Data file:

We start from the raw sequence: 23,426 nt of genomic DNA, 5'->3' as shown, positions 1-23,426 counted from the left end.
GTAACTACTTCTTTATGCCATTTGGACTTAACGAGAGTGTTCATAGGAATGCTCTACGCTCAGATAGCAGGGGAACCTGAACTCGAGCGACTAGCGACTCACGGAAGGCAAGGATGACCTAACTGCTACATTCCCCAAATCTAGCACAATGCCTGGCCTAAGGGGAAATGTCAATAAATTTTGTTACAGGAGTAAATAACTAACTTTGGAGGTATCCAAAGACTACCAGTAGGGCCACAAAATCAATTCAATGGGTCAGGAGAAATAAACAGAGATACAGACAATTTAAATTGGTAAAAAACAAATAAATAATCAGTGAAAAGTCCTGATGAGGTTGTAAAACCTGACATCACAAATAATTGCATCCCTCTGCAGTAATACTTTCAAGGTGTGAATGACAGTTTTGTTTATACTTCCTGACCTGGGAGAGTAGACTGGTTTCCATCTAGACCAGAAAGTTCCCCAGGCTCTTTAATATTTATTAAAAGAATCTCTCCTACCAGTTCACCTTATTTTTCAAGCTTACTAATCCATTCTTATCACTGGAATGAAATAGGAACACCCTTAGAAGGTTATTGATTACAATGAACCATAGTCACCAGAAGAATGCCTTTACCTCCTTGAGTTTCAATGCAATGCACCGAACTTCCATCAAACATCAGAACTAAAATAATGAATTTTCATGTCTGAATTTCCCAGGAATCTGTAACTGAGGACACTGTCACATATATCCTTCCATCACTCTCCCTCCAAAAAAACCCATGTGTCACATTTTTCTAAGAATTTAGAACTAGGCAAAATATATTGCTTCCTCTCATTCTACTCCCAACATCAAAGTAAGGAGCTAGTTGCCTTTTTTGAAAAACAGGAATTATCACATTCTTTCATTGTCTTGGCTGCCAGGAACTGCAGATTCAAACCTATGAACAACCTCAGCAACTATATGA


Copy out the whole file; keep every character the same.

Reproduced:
We start from the raw sequence: 23,426 nt of genomic DNA, 5'->3' as shown, positions 1-23,426 counted from the left end.
GTAACTACTTCTTTATGCCATTTGGACTTAACGAGAGTGTTCATAGGAATGCTCTACGCTCAGATAGCAGGGGAACCTGAACTCGAGCGACTAGCGACTCACGGAAGGCAAGGATGACCTAACTGCTACATTCCCCAAATCTAGCACAATGCCTGGCCTAAGGGGAAATGTCAATAAATTTTGTTACAGGAGTAAATAACTAACTTTGGAGGTATCCAAAGACTACCAGTAGGGCCACAAAATCAATTCAATGGGTCAGGAGAAATAAACAGAGATACAGACAATTTAAATTGGTAAAAAACAAATAAATAATCAGTGAAAAGTCCTGATGAGGTTGTAAAACCTGACATCACAAATAATTGCATCCCTCTGCAGTAATACTTTCAAGGTGTGAATGACAGTTTTGTTTATACTTCCTGACCTGGGAGAGTAGACTGGTTTCCATCTAGACCAGAAAGTTCCCCAGGCTCTTTAATATTTATTAAAAGAATCTCTCCTACCAGTTCACCTTATTTTTCAAGCTTACTAATCCATTCTTATCACTGGAATGAAATAGGAACACCCTTAGAAGGTTATTGATTACAATGAACCATAGTCACCAGAAGAATGCCTTTACCTCCTTGAGTTTCAATGCAATGCACCGAACTTCCATCAAACATCAGAACTAAAATAATGAATTTTCATGTCTGAATTTCCCAGGAATCTGTAACTGAGGACACTGTCACATATATCCTTCCATCACTCTCCCTCCAAAAAAACCCATGTGTCACATTTTTCTAAGAATTTAGAACTAGGCAAAATATATTGCTTCCTCTCATTCTACTCCCAACATCAAAGTAAGGAGCTAGTTGCCTTTTTTGAAAAACAGGAATTATCACATTCTTTCATTGTCTTGGCTGCCAGGAACTGCAGATTCAAACCTATGAACAACCTCAGCAACTATATGA